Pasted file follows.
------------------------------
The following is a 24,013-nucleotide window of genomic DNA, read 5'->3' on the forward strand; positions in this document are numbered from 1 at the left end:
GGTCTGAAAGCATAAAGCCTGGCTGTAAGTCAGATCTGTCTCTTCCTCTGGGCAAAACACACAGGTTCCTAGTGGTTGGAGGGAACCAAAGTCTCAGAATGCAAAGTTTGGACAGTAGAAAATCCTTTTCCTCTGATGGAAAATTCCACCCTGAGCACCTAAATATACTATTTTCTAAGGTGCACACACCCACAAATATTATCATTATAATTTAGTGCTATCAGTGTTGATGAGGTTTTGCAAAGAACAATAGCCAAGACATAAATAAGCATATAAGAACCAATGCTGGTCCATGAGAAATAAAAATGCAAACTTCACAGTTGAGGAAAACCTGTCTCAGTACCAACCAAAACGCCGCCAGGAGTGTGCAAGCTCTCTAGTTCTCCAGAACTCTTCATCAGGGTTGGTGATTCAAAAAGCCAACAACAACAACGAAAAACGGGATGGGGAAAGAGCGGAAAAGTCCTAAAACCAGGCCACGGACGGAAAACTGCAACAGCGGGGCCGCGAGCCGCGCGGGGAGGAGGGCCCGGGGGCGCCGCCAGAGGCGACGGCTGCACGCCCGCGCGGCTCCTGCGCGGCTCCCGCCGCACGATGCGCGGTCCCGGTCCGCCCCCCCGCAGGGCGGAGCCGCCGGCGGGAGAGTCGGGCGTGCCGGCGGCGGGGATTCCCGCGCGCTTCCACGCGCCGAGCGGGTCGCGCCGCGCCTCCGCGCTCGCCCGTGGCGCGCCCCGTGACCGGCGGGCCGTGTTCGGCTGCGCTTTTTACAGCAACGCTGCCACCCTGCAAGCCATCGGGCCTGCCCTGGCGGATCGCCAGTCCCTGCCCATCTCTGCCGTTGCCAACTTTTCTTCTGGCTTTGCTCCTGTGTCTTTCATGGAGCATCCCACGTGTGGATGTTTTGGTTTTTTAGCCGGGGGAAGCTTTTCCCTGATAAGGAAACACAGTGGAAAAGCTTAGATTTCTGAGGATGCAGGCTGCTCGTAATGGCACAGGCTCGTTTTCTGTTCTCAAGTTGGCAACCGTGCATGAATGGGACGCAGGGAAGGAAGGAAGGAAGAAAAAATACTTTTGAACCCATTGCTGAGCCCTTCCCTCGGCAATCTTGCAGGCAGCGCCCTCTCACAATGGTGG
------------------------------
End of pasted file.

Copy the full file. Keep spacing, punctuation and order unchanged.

The following is a 24,013-nucleotide window of genomic DNA, read 5'->3' on the forward strand; positions in this document are numbered from 1 at the left end:
GGTCTGAAAGCATAAAGCCTGGCTGTAAGTCAGATCTGTCTCTTCCTCTGGGCAAAACACACAGGTTCCTAGTGGTTGGAGGGAACCAAAGTCTCAGAATGCAAAGTTTGGACAGTAGAAAATCCTTTTCCTCTGATGGAAAATTCCACCCTGAGCACCTAAATATACTATTTTCTAAGGTGCACACACCCACAAATATTATCATTATAATTTAGTGCTATCAGTGTTGATGAGGTTTTGCAAAGAACAATAGCCAAGACATAAATAAGCATATAAGAACCAATGCTGGTCCATGAGAAATAAAAATGCAAACTTCACAGTTGAGGAAAACCTGTCTCAGTACCAACCAAAACGCCGCCAGGAGTGTGCAAGCTCTCTAGTTCTCCAGAACTCTTCATCAGGGTTGGTGATTCAAAAAGCCAACAACAACAACGAAAAACGGGATGGGGAAAGAGCGGAAAAGTCCTAAAACCAGGCCACGGACGGAAAACTGCAACAGCGGGGCCGCGAGCCGCGCGGGGAGGAGGGCCCGGGGGCGCCGCCAGAGGCGACGGCTGCACGCCCGCGCGGCTCCTGCGCGGCTCCCGCCGCACGATGCGCGGTCCCGGTCCGCCCCCCCGCAGGGCGGAGCCGCCGGCGGGAGAGTCGGGCGTGCCGGCGGCGGGGATTCCCGCGCGCTTCCACGCGCCGAGCGGGTCGCGCCGCGCCTCCGCGCTCGCCCGTGGCGCGCCCCGTGACCGGCGGGCCGTGTTCGGCTGCGCTTTTTACAGCAACGCTGCCACCCTGCAAGCCATCGGGCCTGCCCTGGCGGATCGCCAGTCCCTGCCCATCTCTGCCGTTGCCAACTTTTCTTCTGGCTTTGCTCCTGTGTCTTTCATGGAGCATCCCACGTGTGGATGTTTTGGTTTTTTAGCCGGGGGAAGCTTTTCCCTGATAAGGAAACACAGTGGAAAAGCTTAGATTTCTGAGGATGCAGGCTGCTCGTAATGGCACAGGCTCGTTTTCTGTTCTCAAGTTGGCAACCGTGCATGAATGGGACGCAGGGAAGGAAGGAAGGAAGAAAAAATACTTTTGAACCCATTGCTGAGCCCTTCCCTCGGCAATCTTGCAGGCAGCGCCCTCTCACAATGGTGG